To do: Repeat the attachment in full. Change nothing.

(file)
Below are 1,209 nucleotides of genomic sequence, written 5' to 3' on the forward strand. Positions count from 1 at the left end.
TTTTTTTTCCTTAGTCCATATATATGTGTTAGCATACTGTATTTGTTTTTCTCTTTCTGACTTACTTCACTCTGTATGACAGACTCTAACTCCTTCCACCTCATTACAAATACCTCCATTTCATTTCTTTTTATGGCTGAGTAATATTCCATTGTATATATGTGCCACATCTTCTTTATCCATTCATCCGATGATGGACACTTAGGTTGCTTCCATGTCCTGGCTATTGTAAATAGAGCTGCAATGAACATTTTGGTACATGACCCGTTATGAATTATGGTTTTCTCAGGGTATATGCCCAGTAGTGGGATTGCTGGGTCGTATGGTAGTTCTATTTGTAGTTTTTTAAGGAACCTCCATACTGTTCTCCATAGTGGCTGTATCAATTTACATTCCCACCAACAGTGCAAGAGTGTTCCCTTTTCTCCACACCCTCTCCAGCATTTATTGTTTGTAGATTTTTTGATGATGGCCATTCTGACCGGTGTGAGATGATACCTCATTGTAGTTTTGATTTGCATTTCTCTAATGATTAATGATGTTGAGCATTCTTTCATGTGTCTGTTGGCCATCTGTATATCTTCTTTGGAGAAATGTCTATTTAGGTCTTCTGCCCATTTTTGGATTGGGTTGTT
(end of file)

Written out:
Below are 1,209 nucleotides of genomic sequence, written 5' to 3' on the forward strand. Positions count from 1 at the left end.
TTTTTTTTCCTTAGTCCATATATATGTGTTAGCATACTGTATTTGTTTTTCTCTTTCTGACTTACTTCACTCTGTATGACAGACTCTAACTCCTTCCACCTCATTACAAATACCTCCATTTCATTTCTTTTTATGGCTGAGTAATATTCCATTGTATATATGTGCCACATCTTCTTTATCCATTCATCCGATGATGGACACTTAGGTTGCTTCCATGTCCTGGCTATTGTAAATAGAGCTGCAATGAACATTTTGGTACATGACCCGTTATGAATTATGGTTTTCTCAGGGTATATGCCCAGTAGTGGGATTGCTGGGTCGTATGGTAGTTCTATTTGTAGTTTTTTAAGGAACCTCCATACTGTTCTCCATAGTGGCTGTATCAATTTACATTCCCACCAACAGTGCAAGAGTGTTCCCTTTTCTCCACACCCTCTCCAGCATTTATTGTTTGTAGATTTTTTGATGATGGCCATTCTGACCGGTGTGAGATGATACCTCATTGTAGTTTTGATTTGCATTTCTCTAATGATTAATGATGTTGAGCATTCTTTCATGTGTCTGTTGGCCATCTGTATATCTTCTTTGGAGAAATGTCTATTTAGGTCTTCTGCCCATTTTTGGATTGGGTTGTT